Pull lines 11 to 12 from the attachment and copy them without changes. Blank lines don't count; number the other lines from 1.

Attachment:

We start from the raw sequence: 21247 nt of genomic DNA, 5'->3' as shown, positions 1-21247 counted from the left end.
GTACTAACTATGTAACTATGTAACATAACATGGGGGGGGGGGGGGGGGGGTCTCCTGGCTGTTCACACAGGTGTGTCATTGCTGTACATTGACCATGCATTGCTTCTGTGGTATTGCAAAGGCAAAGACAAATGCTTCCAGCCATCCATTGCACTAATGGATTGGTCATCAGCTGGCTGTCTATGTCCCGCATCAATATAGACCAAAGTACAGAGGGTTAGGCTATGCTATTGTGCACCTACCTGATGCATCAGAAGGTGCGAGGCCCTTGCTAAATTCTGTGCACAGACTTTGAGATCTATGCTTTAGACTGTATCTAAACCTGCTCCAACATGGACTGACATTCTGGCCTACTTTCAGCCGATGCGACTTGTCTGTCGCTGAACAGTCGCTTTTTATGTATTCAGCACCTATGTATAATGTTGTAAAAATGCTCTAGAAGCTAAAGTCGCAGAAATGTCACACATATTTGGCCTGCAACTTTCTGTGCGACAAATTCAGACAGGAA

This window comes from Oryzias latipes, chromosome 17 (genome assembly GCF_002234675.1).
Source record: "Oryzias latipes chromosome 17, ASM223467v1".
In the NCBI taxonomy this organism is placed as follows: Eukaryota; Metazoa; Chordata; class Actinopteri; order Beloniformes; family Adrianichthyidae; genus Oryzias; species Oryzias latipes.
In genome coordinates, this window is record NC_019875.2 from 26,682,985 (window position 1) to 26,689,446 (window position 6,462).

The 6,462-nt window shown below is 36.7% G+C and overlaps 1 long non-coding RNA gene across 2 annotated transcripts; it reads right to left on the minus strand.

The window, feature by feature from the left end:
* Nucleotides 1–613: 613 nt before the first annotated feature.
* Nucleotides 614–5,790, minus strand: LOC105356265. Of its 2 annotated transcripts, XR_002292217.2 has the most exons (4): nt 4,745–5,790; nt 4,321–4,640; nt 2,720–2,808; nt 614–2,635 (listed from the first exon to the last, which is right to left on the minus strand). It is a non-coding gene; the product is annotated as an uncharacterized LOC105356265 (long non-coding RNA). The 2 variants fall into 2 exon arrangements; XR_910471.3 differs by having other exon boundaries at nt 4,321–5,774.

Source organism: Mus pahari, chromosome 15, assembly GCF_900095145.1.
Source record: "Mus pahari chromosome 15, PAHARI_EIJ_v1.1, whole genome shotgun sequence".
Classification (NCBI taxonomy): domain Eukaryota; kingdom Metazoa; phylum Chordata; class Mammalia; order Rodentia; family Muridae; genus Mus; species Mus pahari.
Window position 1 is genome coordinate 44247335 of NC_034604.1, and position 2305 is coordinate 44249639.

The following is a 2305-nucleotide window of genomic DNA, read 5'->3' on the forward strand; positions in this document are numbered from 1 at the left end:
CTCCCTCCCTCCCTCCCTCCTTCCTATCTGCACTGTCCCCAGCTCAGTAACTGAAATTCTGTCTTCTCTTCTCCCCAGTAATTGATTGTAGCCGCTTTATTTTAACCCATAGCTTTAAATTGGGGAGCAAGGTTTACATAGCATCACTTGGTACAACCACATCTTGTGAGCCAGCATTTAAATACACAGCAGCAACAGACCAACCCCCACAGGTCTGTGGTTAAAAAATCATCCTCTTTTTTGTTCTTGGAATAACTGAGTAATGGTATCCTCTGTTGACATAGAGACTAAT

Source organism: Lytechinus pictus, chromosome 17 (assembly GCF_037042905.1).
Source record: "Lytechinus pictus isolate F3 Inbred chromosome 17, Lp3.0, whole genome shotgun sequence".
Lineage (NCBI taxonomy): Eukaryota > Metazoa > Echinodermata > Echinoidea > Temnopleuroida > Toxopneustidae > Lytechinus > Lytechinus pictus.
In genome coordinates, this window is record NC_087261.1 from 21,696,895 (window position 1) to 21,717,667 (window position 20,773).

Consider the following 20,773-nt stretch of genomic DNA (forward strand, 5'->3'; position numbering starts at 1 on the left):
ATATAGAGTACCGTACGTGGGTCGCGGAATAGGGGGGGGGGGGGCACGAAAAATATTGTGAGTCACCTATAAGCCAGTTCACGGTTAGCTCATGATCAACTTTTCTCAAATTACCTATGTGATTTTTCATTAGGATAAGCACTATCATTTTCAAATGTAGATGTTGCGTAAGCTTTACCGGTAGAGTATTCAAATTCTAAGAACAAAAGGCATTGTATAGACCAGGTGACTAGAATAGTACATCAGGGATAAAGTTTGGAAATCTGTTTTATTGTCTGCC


Source organism: Mus pahari, chromosome 15, assembly GCF_900095145.1.
Source record: "Mus pahari chromosome 15, PAHARI_EIJ_v1.1, whole genome shotgun sequence".